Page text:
Scottsdale, Ariz. -- The company line on Correlle Prime's 2015 season at High-A Modesto was that of an adjustment period, or maybe something of a market correction from three successful previous years; think of it as a minor setback which presented itself as a test, or, as Correlle himself told us earlier this winter, a "learning experience."
Whatever happened to Prime in Modesto last summer, though, the result—a .239/.275/.375 slash line with just 12 home runs and 32 doubles in 132 games—wasn't the type of season the big first baseman had conditioned the Rockies to expect after his very strong first three years of professional baseball before heading to High-A.
"He certainly didn’t have a Correlle Prime-type year," says the Rockies' player development manager, Chris Forbes. "There were glimpses of it, but it wasn’t as good as we wanted."
And while prospect evaluators like our own Jeff Aberle were pretty explicitly down on Prime during and after his rough 2015 in the California League, the Rockies' front office evaluates the first baseman very differently.
"The pitching gets better, these guys start to locate, and you face certain organizations that go after a certain blend of pitcher that may be all power arms," Forbes says of the adjustments Prime was forced to make over the course of his summer in Modesto.
"And you know, Prime was a guy to be made aware of. When he’s sitting on deck, not too many pitchers miss him, Ryan McMahon, Trevor Story, David Dahl, those type of guys. They know. So the adjustment period started working quicker in certain games than it did in others."
That Prime is hard to miss at 6'5", 222 lbs., is, well, pretty obvious. But when questioned about whether Prime's struggles last summer were a red flag, or rather something to be expected considering the first baseman came to the Rockies straight out of a Florida high school in 2012, Forbes is pretty certain about Prime's standing in the organization.
"No question, absolutely no question," Forbes says about whether high school hitters like Prime struggling in the minor leagues ought to be expected. "The transition [from high school rather than college] is so much harder, and big guys like that in high school rarely get a ball to hit. At some point you get to that High-A, Double-A level, they want to challenge you a little bit more. Plus, you’re swinging a wood bat, so it’s going to be a constant adjustment."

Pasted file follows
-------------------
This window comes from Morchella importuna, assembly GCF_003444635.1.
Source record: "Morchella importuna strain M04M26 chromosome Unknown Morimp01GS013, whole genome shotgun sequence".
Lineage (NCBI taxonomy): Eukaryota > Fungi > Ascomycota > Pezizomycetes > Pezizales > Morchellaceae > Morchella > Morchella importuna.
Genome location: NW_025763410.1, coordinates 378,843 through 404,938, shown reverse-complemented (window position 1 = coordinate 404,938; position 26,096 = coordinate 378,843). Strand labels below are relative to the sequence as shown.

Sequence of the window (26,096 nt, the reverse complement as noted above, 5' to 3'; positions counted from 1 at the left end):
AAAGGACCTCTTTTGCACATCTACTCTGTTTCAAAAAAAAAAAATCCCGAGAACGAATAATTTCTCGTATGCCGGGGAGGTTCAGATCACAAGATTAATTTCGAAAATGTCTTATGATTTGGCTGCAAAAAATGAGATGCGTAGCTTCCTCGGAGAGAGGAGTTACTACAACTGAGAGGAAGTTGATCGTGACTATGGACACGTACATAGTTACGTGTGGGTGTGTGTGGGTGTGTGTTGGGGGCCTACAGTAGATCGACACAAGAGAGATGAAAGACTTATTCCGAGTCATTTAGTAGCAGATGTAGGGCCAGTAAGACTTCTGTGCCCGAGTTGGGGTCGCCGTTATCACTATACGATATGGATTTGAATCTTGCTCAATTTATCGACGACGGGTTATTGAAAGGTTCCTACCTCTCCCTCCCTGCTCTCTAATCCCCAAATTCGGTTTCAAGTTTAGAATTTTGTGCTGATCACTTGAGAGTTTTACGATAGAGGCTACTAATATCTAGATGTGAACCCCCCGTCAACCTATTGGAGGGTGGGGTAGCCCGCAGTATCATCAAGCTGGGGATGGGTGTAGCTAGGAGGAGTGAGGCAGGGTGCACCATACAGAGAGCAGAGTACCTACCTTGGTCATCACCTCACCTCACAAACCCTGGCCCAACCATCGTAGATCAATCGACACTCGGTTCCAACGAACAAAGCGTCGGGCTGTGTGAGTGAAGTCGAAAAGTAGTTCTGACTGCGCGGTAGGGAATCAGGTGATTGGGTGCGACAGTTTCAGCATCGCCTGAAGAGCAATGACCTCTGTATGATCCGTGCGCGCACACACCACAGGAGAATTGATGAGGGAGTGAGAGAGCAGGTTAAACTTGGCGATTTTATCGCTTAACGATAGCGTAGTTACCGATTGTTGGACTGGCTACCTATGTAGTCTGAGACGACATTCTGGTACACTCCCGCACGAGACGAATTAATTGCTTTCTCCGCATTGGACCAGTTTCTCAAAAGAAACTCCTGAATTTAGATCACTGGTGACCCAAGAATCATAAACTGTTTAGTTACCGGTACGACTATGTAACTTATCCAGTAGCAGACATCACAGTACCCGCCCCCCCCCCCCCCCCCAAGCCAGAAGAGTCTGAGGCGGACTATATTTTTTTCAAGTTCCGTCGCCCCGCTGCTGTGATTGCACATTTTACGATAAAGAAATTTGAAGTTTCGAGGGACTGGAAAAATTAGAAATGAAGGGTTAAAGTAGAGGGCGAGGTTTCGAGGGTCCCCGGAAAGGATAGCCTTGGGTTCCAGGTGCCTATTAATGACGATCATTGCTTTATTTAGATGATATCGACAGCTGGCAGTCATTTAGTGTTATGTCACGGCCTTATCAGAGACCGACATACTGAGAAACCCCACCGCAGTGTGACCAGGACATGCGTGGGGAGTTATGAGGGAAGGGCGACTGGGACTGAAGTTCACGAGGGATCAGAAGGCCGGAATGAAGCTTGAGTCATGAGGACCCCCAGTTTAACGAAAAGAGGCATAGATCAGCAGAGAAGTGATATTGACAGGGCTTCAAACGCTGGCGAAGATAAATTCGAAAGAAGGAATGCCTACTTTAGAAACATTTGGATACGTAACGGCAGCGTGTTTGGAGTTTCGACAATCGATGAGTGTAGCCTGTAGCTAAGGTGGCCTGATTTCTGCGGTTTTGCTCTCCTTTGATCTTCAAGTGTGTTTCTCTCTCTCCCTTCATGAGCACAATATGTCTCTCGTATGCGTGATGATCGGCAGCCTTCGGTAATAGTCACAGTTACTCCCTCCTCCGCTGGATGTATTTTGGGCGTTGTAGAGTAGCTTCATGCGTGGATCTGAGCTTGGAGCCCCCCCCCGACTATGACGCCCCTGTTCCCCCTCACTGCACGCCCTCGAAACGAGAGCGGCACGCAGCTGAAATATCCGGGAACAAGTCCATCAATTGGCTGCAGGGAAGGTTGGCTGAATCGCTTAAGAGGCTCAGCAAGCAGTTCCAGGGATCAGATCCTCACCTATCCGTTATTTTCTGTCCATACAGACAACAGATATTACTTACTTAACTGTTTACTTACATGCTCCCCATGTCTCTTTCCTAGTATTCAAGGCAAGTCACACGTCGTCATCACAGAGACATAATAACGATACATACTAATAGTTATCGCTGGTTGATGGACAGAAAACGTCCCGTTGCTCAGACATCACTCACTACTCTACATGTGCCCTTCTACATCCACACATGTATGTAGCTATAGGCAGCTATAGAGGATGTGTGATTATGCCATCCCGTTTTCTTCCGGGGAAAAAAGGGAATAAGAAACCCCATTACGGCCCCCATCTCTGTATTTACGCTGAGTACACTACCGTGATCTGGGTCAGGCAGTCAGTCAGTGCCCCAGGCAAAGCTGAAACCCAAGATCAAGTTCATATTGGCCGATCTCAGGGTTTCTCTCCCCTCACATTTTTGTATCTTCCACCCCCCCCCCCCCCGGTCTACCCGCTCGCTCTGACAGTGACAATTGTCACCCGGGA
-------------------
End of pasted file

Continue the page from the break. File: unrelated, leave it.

To Prime's credit, the Florida native did one better than spin the struggle as a learning experience or a constant adjustment: he actually relished the failure he experienced in 2015.
"It was nice to struggle, because you learn a lot about yourself through the process," Prime told Cameron Goeldner in January. "You find out who is in your corner, and we had a great staff and a great group of guys who stayed behind me and my teammates throughout the season."
Not for nothing, Trevor Story repeated minor league levels, too—also after a rough year in Modesto—before resuming his climb up the Rockies' system to where he is today, knocking on the door of the big leagues. But for Forbes, it's not about comparing Prime to Story; rather, it's about putting Prime's season and career thus far into context.
"He had certain days where he was showing these glimpses of who he wants to be," Forbes says. "Knowing it’s in there, knowing his makeup, and this from a guy who came out here very early [this spring] and committed right away to working hard."
Hard work is a big thing for Forbes, who is intent on seeing to it that his young charges across the Rockies' minor league affiliates don't become entitled with their first taste of pro ball. So when Prime proactively approached the Rockies about going to play in Australia this winter, Forbes was on board from the very first moment.
"I think the fact that he wanted to go, and he approached us to go to winter ball in Australia, which is just a little ways outside of Florida, says it all," Forbes says. "We were going to bring him into [fall] instructs to get him in a good place, but he wanted to go and play and work on a couple things, and make the adjustments himself."
When Prime spoke to us in January, he sounded very open to communicating with the Rockies about his goals Down Under, and tangible ways to improve before this summer.
"I talked with some of the staff with the Rockies, and we kind of had a concrete idea of what I needed to improve," Prime said. "Most of it was just getting back into my legs, using the big part of the field, and that was a real simple plan for me. We wanted to keep it simple so that's basically what I went over there to work on."
Prime's work in Australia paid off; a strong winter in the pitcher's league—he slashed .271/.318/.424 with 15 doubles and four home runs in 47 winter games for the Perth Heat—now has Prime in a strong spot for the summer, where he'll likely get a second crack at Modesto.
From there, the first baseman does himself all the favors in the world just by being a good person. To Forbes, that's a trait that brings more pride than any on-field player development success ever could for Correlle Prime.
"He’s always had the makeup," Forbes says. "He’s got the ability to lead, he’s got a presence about him. You see him walking down the halls, he’s talking to security guards, he’s talking to parking attendants. You could leave a fungo there and he’ll talk to the fungo. He makes everybody feel wanted, and he’s genuine about it. He’s genuinely interested."